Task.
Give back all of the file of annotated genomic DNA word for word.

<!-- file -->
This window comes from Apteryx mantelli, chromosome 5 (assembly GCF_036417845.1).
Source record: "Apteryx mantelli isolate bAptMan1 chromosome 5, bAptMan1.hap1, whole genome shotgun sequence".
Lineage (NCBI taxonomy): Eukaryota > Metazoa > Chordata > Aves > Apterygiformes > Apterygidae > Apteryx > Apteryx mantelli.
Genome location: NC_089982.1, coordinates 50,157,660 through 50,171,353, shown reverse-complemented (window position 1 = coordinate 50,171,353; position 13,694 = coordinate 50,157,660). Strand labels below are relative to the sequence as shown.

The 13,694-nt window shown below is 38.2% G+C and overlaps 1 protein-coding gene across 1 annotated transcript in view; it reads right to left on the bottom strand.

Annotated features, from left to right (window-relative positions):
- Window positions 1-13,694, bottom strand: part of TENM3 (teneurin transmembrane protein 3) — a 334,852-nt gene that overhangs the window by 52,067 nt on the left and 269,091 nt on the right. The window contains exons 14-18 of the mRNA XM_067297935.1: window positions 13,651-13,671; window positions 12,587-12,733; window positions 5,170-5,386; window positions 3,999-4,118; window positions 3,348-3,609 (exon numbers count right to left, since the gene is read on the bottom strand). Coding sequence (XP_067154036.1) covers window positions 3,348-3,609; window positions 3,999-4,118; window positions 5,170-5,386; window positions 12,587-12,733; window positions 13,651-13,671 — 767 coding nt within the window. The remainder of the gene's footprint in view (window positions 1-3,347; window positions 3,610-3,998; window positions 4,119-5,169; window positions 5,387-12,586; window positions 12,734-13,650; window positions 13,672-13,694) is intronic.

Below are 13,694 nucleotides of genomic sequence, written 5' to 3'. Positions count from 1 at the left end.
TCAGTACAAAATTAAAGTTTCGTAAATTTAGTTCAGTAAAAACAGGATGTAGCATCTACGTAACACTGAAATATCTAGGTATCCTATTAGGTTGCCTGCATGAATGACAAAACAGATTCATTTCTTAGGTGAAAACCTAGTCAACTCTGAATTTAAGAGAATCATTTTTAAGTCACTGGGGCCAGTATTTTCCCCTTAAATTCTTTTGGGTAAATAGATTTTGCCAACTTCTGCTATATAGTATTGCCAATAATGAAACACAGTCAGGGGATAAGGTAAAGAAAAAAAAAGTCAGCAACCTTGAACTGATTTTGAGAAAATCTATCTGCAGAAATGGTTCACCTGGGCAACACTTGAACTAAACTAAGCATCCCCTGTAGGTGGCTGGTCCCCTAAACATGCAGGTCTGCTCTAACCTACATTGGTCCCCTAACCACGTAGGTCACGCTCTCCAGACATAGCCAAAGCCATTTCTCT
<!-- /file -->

This window comes from Apteryx mantelli, chromosome 5 (assembly GCF_036417845.1).
Source record: "Apteryx mantelli isolate bAptMan1 chromosome 5, bAptMan1.hap1, whole genome shotgun sequence".
Lineage (NCBI taxonomy): Eukaryota > Metazoa > Chordata > Aves > Apterygiformes > Apterygidae > Apteryx > Apteryx mantelli.
Genome location: NC_089982.1, coordinates 50,157,660 through 50,171,353, shown reverse-complemented (window position 1 = coordinate 50,171,353; position 13,694 = coordinate 50,157,660). Strand labels below are relative to the sequence as shown.

The 13,694-nt window shown below is 38.2% G+C and overlaps 1 protein-coding gene across 1 annotated transcript in view; it reads right to left on the bottom strand.

Annotated features, from left to right (window-relative positions):
- Window positions 1-13,694, bottom strand: part of TENM3 (teneurin transmembrane protein 3) — a 334,852-nt gene that overhangs the window by 52,067 nt on the left and 269,091 nt on the right. The window contains exons 14-18 of the mRNA XM_067297935.1: window positions 13,651-13,671; window positions 12,587-12,733; window positions 5,170-5,386; window positions 3,999-4,118; window positions 3,348-3,609 (exon numbers count right to left, since the gene is read on the bottom strand). Coding sequence (XP_067154036.1) covers window positions 3,348-3,609; window positions 3,999-4,118; window positions 5,170-5,386; window positions 12,587-12,733; window positions 13,651-13,671 — 767 coding nt within the window. The remainder of the gene's footprint in view (window positions 1-3,347; window positions 3,610-3,998; window positions 4,119-5,169; window positions 5,387-12,586; window positions 12,734-13,650; window positions 13,672-13,694) is intronic.

Below are 13,694 nucleotides of genomic sequence, written 5' to 3'. Positions count from 1 at the left end.
TCAGTACAAAATTAAAGTTTCGTAAATTTAGTTCAGTAAAAACAGGATGTAGCATCTACGTAACACTGAAATATCTAGGTATCCTATTAGGTTGCCTGCATGAATGACAAAACAGATTCATTTCTTAGGTGAAAACCTAGTCAACTCTGAATTTAAGAGAATCATTTTTAAGTCACTGGGGCCAGTATTTTCCCCTTAAATTCTTTTGGGTAAATAGATTTTGCCAACTTCTGCTATATAGTATTGCCAATAATGAAACACAGTCAGGGGATAAGGTAAAGAAAAAAAAAGTCAGCAACCTTGAACTGATTTTGAGAAAATCTATCTGCAGAAATGGTTCACCTGGGCAACACTTGAACTAAACTAAGCATCCCCTGTAGGTGGCTGGTCCCCTAAACATGCAGGTCTGCTCTAACCTACATTGGTCCCCTAACCACGTAGGTCACGCTCTCCAGACATAGCCAAAGCCATTTCTCT